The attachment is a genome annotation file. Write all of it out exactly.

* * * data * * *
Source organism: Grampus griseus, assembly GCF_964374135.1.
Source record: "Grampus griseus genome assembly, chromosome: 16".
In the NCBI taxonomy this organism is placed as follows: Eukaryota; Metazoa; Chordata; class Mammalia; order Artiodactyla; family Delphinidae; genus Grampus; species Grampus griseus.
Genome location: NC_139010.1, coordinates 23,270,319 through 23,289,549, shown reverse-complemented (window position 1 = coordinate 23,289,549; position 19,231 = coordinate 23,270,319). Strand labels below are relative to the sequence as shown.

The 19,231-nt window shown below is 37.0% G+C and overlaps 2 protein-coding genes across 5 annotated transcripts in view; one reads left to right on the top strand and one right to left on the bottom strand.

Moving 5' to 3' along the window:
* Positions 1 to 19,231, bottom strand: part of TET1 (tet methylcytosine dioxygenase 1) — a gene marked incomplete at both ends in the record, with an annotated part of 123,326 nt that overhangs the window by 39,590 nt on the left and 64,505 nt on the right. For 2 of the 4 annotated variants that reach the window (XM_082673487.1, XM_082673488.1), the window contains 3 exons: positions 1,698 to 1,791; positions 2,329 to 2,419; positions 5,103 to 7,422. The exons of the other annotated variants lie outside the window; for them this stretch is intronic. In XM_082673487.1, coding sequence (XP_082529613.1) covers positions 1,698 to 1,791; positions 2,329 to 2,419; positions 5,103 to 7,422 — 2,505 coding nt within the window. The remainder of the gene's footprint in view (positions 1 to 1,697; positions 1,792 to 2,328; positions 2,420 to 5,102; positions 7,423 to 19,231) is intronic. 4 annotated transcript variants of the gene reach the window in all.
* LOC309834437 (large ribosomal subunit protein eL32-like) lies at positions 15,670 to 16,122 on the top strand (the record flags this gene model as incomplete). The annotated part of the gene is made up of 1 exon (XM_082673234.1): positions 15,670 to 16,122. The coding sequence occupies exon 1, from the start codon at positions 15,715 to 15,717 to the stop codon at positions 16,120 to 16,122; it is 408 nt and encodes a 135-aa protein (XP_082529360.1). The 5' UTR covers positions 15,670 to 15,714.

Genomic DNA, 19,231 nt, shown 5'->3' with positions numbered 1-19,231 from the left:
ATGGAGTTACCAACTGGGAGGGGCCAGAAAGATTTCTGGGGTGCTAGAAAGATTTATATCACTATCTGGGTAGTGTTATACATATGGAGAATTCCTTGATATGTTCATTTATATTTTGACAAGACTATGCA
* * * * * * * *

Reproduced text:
Source organism: Grampus griseus, assembly GCF_964374135.1.
Source record: "Grampus griseus genome assembly, chromosome: 16".
In the NCBI taxonomy this organism is placed as follows: Eukaryota; Metazoa; Chordata; class Mammalia; order Artiodactyla; family Delphinidae; genus Grampus; species Grampus griseus.
Genome location: NC_139010.1, coordinates 23,270,319 through 23,289,549, shown reverse-complemented (window position 1 = coordinate 23,289,549; position 19,231 = coordinate 23,270,319). Strand labels below are relative to the sequence as shown.

The 19,231-nt window shown below is 37.0% G+C and overlaps 2 protein-coding genes across 5 annotated transcripts in view; one reads left to right on the top strand and one right to left on the bottom strand.

Moving 5' to 3' along the window:
* Positions 1 to 19,231, bottom strand: part of TET1 (tet methylcytosine dioxygenase 1) — a gene marked incomplete at both ends in the record, with an annotated part of 123,326 nt that overhangs the window by 39,590 nt on the left and 64,505 nt on the right. For 2 of the 4 annotated variants that reach the window (XM_082673487.1, XM_082673488.1), the window contains 3 exons: positions 1,698 to 1,791; positions 2,329 to 2,419; positions 5,103 to 7,422. The exons of the other annotated variants lie outside the window; for them this stretch is intronic. In XM_082673487.1, coding sequence (XP_082529613.1) covers positions 1,698 to 1,791; positions 2,329 to 2,419; positions 5,103 to 7,422 — 2,505 coding nt within the window. The remainder of the gene's footprint in view (positions 1 to 1,697; positions 1,792 to 2,328; positions 2,420 to 5,102; positions 7,423 to 19,231) is intronic. 4 annotated transcript variants of the gene reach the window in all.
* LOC309834437 (large ribosomal subunit protein eL32-like) lies at positions 15,670 to 16,122 on the top strand (the record flags this gene model as incomplete). The annotated part of the gene is made up of 1 exon (XM_082673234.1): positions 15,670 to 16,122. The coding sequence occupies exon 1, from the start codon at positions 15,715 to 15,717 to the stop codon at positions 16,120 to 16,122; it is 408 nt and encodes a 135-aa protein (XP_082529360.1). The 5' UTR covers positions 15,670 to 15,714.

Genomic DNA, 19,231 nt, shown 5'->3' with positions numbered 1-19,231 from the left:
ATGGAGTTACCAACTGGGAGGGGCCAGAAAGATTTCTGGGGTGCTAGAAAGATTTATATCACTATCTGGGTAGTGTTATACATATGGAGAATTCCTTGATATGTTCATTTATATTTTGACAAGACTATGCA